New NHS trust boss blames A&E waiting times on pressure faced by whole system

The new chief executive of the trust behind King George and Queen’s Hospitals insists they have the worst A&E wait times in the country because too many people cannot access local services.

Last month, Barking, Havering and Redbridge University Hospitals NHS Trust (BHRUT) treated less than three in ten of its most urgent cases within four hours.

Local politicians have described BHRUT’s A&E waits as “abysmal” and begged the trust’s new chief executive Matthew Trainer to improve them.

Trainer, the trust’s first permanent chief executive in at least five years, told Redbridge’s health scrutiny committee last week that the “whole system” is under pressure.

Referring to a recently published inspection of Queen’s emergency care, he said: “They praised the team and the leadership for their dedication to making the emergency pathway work as well as possible.

“The [Care Quality Commission] didn’t change our rating or give us ‘must-dos’, they inspected the whole system, and it’s clear… there are far too many people using both sites because they can’t get access to local services.”

He added that a recent independent survey of 460 patients found a “significant number” needed treatment for health problems that Queen’s Hospital “wasn’t designed for”.

Reasons given for BHRUT’s poor waiting time performance include a lack of staff to open more beds, a lack of capacity in care homes for elderly hospital patients and a “revolving door” of chief executives in recent years.

East London health bosses have also admitted underfunding in GP services and community health over the last decade is a key cause of high pressures on BHRUT.

During an unannounced inspection in November last year, the Care Quality Commission found “overcrowding, compromised infection control and extended waits” linked to a shortage of GP services.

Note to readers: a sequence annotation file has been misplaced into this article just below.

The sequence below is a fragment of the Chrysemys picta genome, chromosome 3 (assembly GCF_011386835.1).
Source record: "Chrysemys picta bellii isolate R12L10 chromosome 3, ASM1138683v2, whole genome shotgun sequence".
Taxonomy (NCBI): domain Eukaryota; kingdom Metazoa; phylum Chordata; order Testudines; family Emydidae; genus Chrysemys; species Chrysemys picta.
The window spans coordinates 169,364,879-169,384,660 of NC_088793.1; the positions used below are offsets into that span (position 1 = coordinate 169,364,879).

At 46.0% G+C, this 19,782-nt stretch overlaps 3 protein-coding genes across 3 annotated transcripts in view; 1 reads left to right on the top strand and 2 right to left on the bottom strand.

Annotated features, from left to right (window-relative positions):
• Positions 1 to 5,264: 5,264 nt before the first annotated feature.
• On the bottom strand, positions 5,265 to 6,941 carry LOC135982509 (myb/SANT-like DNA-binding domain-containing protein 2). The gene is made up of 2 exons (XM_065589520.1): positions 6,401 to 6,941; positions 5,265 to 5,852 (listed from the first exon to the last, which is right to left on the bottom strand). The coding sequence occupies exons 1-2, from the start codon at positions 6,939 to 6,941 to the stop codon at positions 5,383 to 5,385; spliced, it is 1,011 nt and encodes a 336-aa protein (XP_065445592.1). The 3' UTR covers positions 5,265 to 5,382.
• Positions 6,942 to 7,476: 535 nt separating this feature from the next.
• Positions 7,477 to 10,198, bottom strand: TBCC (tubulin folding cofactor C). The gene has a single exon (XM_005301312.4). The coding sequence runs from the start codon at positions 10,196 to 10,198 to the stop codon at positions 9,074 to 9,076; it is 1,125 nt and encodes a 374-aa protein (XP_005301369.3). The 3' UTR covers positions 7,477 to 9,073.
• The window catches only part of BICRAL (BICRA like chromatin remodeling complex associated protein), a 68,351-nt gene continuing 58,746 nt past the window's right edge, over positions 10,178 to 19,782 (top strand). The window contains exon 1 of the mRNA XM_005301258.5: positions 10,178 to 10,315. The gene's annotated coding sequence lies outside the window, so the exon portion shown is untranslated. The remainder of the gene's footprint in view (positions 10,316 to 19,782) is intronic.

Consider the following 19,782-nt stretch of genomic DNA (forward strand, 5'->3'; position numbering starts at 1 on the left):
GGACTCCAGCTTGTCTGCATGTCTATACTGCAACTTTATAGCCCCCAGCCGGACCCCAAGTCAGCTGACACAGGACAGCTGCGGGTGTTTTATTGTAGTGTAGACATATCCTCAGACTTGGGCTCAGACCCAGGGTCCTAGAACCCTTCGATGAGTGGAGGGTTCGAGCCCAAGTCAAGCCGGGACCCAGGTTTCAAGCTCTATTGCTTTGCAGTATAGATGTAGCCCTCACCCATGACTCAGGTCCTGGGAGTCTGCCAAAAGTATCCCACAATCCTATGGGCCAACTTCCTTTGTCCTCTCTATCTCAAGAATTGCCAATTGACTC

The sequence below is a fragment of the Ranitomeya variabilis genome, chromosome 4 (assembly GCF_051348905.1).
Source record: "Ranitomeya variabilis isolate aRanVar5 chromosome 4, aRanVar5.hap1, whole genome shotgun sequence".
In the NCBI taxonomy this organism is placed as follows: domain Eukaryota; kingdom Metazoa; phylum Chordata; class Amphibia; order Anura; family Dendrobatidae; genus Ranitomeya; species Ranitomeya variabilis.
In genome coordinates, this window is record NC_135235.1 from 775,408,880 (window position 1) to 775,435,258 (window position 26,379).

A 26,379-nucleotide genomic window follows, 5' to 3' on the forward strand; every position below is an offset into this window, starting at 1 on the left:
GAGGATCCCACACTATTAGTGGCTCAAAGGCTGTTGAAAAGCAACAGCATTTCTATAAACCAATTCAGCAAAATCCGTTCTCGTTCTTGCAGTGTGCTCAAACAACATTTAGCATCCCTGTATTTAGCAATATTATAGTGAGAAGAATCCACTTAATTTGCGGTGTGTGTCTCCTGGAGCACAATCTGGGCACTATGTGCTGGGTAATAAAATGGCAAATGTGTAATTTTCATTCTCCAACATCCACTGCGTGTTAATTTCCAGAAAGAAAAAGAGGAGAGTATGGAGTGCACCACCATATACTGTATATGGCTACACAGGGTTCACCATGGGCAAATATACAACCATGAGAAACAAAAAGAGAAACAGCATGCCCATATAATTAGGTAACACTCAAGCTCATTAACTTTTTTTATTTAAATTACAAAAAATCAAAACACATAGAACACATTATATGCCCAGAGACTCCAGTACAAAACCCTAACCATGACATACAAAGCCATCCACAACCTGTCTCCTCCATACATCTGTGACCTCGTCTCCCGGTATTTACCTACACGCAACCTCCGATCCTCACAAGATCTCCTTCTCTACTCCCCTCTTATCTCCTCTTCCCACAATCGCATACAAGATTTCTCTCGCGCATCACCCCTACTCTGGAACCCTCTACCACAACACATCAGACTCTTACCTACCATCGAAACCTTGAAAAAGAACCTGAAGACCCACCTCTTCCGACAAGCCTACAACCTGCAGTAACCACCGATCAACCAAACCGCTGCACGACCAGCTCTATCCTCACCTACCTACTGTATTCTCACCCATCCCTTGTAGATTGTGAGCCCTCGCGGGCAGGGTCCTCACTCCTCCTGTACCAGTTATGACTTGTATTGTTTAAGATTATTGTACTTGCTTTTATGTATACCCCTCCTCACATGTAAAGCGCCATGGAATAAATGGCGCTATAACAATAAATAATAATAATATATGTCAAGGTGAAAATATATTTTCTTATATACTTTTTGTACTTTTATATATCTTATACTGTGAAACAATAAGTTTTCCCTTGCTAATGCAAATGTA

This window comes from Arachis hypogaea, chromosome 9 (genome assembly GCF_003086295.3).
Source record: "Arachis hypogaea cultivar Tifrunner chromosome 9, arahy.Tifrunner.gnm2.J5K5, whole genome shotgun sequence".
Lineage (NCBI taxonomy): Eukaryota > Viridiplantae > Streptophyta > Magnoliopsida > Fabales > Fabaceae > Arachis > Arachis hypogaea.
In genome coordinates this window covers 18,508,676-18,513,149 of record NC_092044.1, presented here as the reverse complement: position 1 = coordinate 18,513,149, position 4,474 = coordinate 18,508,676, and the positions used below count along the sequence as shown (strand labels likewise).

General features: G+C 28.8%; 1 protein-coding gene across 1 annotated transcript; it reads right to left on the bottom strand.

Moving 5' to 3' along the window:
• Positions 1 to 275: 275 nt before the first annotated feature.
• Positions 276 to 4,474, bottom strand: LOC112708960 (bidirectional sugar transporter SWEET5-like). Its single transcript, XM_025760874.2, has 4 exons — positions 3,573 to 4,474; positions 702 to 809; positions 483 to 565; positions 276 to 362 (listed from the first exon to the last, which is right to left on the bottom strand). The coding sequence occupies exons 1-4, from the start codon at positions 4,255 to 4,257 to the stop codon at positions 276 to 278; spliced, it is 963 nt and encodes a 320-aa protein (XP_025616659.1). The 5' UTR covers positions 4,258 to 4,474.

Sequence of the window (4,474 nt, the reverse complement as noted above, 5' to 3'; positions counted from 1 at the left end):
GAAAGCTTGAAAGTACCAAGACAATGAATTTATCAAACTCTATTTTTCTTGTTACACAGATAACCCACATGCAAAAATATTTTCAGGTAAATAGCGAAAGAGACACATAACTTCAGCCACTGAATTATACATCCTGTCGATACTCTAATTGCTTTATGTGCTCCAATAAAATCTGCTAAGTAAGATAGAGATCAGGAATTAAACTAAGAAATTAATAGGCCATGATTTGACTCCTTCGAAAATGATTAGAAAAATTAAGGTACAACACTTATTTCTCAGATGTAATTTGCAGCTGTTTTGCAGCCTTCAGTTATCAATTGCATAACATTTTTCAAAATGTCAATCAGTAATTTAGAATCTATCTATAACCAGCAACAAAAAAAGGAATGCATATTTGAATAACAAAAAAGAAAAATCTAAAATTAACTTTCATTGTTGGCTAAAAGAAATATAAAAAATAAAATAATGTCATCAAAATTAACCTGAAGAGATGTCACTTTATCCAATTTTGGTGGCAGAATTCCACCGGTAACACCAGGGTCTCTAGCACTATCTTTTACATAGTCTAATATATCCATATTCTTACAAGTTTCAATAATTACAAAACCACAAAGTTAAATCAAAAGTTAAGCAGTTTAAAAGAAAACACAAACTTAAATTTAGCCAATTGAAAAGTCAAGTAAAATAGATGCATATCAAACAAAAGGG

Inspectors called for better collaboration between the “complex” parts of the health and care system.

The report said: “We were told there were capacity issues, especially in primary care, resulting in delays for patients trying to access urgent care or patients being signposted from 111 to acute services.

“We were told appointments for out of hours GPs were often unavailable. This put additional demand on the hospital and caused further delays in patients accessing treatment.”

Recently published figures show that north east London has one of the lowest GP to patient ratios in London, partly due to a “national shortage”.

Commissioners of frontline GP services, North East London Care Commissioning Group (NEL CCG) have published plans admitting there has been a “historic and chronic under-investment”, with a “lack of focus” on early invention.

A spokesperson for NEL CCG said: “Given the immense challenges presented by the pandemic and its impact on urgent and emergency care, we are pleased the CQC has acknowledged [BHRUT’s] ongoing work to manage demand and improve access to services.

“However, we accept that we still have work to do in a number of areas and partners across the health and care system are committed to working together in an integrated way to address the issues raised by inspectors.

“Our priority is ensuring patients have access to safe and high quality services wherever they live.”

Josh Mellor

Local Democracy Reporter